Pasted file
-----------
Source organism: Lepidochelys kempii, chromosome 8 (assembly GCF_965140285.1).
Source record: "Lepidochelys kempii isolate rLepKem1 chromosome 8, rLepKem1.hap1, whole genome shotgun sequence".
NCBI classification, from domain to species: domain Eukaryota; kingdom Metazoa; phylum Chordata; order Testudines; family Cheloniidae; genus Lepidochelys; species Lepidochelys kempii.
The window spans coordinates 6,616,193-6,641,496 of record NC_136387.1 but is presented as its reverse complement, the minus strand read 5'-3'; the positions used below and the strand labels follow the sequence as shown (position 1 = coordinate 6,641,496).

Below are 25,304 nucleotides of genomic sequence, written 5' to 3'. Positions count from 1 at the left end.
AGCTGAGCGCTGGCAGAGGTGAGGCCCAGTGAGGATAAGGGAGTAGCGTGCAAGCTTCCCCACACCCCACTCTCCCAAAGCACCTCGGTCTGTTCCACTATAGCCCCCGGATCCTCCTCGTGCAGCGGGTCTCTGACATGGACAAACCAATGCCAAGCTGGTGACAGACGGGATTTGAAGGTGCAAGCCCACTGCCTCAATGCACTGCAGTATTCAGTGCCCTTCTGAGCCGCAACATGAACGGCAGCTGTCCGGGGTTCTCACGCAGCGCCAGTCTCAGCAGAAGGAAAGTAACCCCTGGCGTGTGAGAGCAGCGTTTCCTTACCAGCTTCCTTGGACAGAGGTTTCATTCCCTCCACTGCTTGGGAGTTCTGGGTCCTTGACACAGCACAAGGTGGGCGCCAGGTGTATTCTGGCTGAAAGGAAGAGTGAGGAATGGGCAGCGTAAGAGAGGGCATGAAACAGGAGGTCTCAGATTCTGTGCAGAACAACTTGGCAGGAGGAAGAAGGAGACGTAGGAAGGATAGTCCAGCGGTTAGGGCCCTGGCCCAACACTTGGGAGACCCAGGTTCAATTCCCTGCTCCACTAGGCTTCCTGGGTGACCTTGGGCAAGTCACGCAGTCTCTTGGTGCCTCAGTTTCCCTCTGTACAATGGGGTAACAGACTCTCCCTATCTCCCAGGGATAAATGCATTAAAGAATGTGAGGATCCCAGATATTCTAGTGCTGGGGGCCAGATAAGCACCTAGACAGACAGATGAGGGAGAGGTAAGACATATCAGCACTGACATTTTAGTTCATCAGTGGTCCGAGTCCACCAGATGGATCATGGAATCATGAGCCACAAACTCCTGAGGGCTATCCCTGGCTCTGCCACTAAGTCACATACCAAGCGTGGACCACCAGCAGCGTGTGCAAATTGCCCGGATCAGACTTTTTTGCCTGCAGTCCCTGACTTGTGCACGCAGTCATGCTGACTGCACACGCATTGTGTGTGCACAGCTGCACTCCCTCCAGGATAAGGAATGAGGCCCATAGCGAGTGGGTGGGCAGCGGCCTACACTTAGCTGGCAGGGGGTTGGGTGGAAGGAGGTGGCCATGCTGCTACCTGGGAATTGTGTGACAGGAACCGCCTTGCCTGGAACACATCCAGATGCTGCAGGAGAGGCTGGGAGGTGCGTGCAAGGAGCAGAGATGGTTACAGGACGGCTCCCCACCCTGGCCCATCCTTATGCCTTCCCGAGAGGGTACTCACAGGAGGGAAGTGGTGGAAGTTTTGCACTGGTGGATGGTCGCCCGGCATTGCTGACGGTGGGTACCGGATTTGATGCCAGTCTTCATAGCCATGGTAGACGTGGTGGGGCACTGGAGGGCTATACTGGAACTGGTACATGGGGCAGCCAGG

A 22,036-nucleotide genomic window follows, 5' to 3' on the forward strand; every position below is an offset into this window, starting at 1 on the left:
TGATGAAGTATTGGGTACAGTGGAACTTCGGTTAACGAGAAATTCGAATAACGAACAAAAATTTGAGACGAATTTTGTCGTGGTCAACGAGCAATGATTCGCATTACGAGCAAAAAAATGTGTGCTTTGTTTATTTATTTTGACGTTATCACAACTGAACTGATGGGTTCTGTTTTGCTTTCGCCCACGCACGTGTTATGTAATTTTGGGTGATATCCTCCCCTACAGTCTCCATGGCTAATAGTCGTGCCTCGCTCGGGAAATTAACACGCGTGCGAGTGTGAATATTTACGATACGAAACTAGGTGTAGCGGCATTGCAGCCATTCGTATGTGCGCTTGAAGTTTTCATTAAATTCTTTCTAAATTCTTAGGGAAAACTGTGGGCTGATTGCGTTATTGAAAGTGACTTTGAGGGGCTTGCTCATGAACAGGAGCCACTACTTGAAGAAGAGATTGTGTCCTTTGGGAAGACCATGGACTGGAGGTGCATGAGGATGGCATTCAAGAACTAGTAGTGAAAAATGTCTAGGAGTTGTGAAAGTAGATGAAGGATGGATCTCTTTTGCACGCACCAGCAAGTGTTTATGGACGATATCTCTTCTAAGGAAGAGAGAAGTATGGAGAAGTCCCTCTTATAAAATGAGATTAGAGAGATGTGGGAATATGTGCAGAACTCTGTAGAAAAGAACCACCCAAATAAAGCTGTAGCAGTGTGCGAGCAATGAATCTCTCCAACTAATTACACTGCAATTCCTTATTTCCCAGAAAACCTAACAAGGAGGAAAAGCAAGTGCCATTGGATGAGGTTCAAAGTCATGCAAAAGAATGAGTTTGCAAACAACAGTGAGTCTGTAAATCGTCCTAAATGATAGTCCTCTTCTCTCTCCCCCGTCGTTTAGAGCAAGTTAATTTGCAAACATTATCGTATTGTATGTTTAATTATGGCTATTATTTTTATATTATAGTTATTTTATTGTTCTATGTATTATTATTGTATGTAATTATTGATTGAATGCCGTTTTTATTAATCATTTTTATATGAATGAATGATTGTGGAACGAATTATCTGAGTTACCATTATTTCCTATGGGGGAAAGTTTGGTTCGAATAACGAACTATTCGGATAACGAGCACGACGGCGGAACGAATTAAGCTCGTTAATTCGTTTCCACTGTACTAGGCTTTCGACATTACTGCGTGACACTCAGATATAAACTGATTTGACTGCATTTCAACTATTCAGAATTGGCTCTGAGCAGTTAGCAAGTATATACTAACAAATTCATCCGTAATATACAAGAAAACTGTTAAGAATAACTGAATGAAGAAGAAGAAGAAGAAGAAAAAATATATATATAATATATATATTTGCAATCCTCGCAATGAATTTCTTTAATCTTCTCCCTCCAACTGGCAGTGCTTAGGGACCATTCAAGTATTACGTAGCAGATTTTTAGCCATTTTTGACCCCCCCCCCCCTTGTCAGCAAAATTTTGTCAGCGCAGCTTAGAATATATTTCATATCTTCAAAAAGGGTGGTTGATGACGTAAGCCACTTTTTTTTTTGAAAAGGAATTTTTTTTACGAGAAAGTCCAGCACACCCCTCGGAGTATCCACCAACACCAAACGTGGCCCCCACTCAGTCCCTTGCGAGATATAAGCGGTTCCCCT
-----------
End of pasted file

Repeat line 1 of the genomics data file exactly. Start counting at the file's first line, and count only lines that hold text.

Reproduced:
Source organism: Lepidochelys kempii, chromosome 8 (assembly GCF_965140285.1).